meaning-making strategies THEME DESCRIPTION EXAMPLE Learner uses combined elements of PR, PL: Right, when we see the image then we the image to activate culturally, could see that it must be a library as theLived personally-situated schema. classroom does not contain as many books as theExperience library in addition to the big tables.” (IEP2 4663- 5150) Learner makes up a story related to, “PL: Um, well, uh we have—I know this word but not literally depicted in, one or means “news” in Arabic, so I figure like since several available images. they’re talking—there’s like a conversation aboutExtended something, I assume like he’s asking whoever thisNarrative is like “did you see the news” or something. Granted, I don’t know “to see” is in Arabic, but...” (NELC3 2293-2579)Image-text Learner changes the focus of “M: Being in the library, pen, So we need to look attention from image to text and back for something with La Albeah [points at the thirdSwitching to to generate possible directions for image along the top of the sheet. Then he scansGenerate interpreting meaning. the sentences on his half of the paper]” (NELC2Possibilities 1449-1635)
meaning-making strategies THEME DESCRIPTION EXAMPLE Learner discusses individual “M: She’s looking at something in the mirror. And expectations to reach consensus on when I look close at that dot, I noticed that erh so the meaning they will accept. wondered if they were talking about a zit.Negotiating F: I mean I didn’t even notice that until then. I wasMeaning trying to, I just noticed she was looking at herself. Trying to find something that M: Looking at her eyeball.” (NELC2 10341-10722) Learner identifies salient features of “PR: I think something that like for me was kind of an image based on its being part of a confusing was like I was looking at the [inaudible] set. and like they were sitting, but there’s like quite aInternal few where they were sitting, but then I was like aContext child, like which one of these is a child. That was kind of the problem. You couldn’t like these two differentiate” (NELC3 19563-19884) Learner, directly or indirectly, “PR: Yeah, to see the two that were kind of similar addresses the possible intentions of a PL: Yeah, and people always look for continuity designer/writer who has produced the PR: Yeah—Envisioning text. PL: So if you use like similar, like the same objectsthe Designer or like similar objects throughout your images, it’s like—keep people like [inaudible] I guess. Or like say if this was a movie or something, they would— ” (NELC3 19246-19562)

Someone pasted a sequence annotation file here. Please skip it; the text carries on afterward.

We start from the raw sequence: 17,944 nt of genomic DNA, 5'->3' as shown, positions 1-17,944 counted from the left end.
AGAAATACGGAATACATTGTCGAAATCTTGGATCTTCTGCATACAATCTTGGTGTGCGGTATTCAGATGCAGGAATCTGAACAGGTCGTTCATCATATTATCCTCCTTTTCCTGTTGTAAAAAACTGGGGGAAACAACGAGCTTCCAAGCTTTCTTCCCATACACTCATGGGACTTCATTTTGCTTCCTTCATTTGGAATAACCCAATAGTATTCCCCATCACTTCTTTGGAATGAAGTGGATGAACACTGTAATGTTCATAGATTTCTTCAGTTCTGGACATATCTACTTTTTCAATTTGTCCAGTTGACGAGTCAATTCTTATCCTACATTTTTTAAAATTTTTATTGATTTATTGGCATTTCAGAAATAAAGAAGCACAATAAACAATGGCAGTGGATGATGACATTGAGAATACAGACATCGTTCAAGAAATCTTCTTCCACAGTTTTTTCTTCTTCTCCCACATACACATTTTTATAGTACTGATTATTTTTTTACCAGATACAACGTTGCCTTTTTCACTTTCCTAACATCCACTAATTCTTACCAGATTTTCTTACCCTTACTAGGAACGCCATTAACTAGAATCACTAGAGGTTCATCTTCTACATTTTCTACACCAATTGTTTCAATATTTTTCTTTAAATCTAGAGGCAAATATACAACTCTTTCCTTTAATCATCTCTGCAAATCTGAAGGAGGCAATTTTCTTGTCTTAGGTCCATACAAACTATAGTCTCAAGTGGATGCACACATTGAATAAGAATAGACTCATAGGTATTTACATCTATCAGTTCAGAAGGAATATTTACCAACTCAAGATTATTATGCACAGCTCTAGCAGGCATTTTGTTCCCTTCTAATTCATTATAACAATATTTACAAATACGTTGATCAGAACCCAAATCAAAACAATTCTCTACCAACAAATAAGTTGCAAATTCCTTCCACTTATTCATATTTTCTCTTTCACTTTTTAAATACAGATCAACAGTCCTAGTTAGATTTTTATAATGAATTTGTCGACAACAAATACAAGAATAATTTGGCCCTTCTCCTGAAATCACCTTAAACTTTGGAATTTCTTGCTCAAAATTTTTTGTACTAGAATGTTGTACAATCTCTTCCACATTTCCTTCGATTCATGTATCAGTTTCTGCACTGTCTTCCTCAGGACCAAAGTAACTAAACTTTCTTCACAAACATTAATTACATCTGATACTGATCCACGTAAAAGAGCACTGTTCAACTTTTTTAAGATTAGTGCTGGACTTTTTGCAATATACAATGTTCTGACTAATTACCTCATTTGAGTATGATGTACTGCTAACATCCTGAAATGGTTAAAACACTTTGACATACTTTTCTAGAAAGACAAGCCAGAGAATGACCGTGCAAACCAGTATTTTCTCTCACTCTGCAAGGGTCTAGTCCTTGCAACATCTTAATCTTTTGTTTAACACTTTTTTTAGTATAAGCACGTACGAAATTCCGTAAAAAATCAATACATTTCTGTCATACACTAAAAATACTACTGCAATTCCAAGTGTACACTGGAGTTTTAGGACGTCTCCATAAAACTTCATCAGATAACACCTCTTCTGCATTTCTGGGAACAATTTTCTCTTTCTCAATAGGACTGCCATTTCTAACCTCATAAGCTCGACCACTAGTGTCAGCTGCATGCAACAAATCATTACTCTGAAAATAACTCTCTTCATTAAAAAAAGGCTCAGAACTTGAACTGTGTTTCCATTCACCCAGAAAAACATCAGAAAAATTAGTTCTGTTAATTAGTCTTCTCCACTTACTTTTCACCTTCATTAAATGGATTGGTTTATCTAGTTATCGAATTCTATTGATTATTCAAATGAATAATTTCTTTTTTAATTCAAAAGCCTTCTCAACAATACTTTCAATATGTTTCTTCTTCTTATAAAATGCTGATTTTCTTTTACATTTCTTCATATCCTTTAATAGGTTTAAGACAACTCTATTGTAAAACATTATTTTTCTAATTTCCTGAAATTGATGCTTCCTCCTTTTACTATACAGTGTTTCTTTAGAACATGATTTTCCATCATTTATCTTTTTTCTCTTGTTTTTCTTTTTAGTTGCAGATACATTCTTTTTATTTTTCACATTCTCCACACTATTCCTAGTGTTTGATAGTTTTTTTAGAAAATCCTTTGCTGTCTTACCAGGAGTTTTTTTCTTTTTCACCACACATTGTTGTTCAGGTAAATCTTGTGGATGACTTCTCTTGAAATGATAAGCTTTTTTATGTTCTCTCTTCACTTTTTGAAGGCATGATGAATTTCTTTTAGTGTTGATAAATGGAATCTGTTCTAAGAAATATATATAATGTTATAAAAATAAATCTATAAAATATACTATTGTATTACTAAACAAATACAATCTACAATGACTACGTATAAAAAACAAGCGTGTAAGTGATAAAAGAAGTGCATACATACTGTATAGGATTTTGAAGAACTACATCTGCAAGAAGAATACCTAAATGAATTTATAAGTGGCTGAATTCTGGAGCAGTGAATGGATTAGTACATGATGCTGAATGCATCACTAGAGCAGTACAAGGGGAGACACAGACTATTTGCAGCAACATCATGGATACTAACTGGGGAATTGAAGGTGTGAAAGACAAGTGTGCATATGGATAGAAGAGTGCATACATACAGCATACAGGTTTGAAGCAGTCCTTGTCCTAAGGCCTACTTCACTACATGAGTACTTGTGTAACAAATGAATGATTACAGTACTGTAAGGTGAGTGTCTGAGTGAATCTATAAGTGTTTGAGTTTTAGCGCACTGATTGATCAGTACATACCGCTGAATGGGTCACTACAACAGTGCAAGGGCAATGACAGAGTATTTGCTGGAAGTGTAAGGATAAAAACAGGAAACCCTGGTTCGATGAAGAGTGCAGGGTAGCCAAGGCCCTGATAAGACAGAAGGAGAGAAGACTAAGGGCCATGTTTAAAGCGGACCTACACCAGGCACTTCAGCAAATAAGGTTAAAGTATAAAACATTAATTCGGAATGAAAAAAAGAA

decision-making strategies THEME DESCRIPTION EXAMPLE Learner eliminates items separately “PL: So, alright, let’s just—let’s just cross out the from content of images or text (as in ones we have. OK. Cause I feel like that helps forNarrowing eliminating items already decided us to know what our options are.the Field upon). PR: So we have F and C, OK” (NELC3 9169- 9332) Learner figures out an answer by “LP: so this is tasahar, well this one is masculine, relying on knowledge of grammar and so it has to be, so it should be C, right? BecauseLanguage syntax. the other two are both girls.Mechanics RP: umm , but this one is masculine too LP: I know, dang” (NELC1 4390-4580)Image-text Learner changes the focus of “PL: the answer is there is nothing but it, then weSwitching to attention from image to text and back connect it to mmmm…..someone … someoneCheck to check or raise confidence in a listening to something, so maybe if he is listeningInterpretatio candidate decision. to something then it could be this one.” (IEP4n 5705-5889)
decision-making strategies THEME DESCRIPTION EXAMPLE Learner asks about/confirms “PL: to tell you the truth, I am confused between FPartner- candidate decision. and Bchecking PR: it’s F I think, this how it looks. PL: Ok then put it as F” (IEP3 2947-3139) Learner selects an image element or “CG: So like say in C, what made you pick the a word that allows him to act without blood instead of something else that was going on explicitly making meaning. in the image?Extrapolatio PL: Well, for some reason, this last word remindedn from me of bloodMinimal CG: OKCues PL: I don’t know why—I—I had no idea why, it just did. So I just went with it [laughs] And uh, I mean they always say go with your first instinct, right?” (NELC3 12491-12995)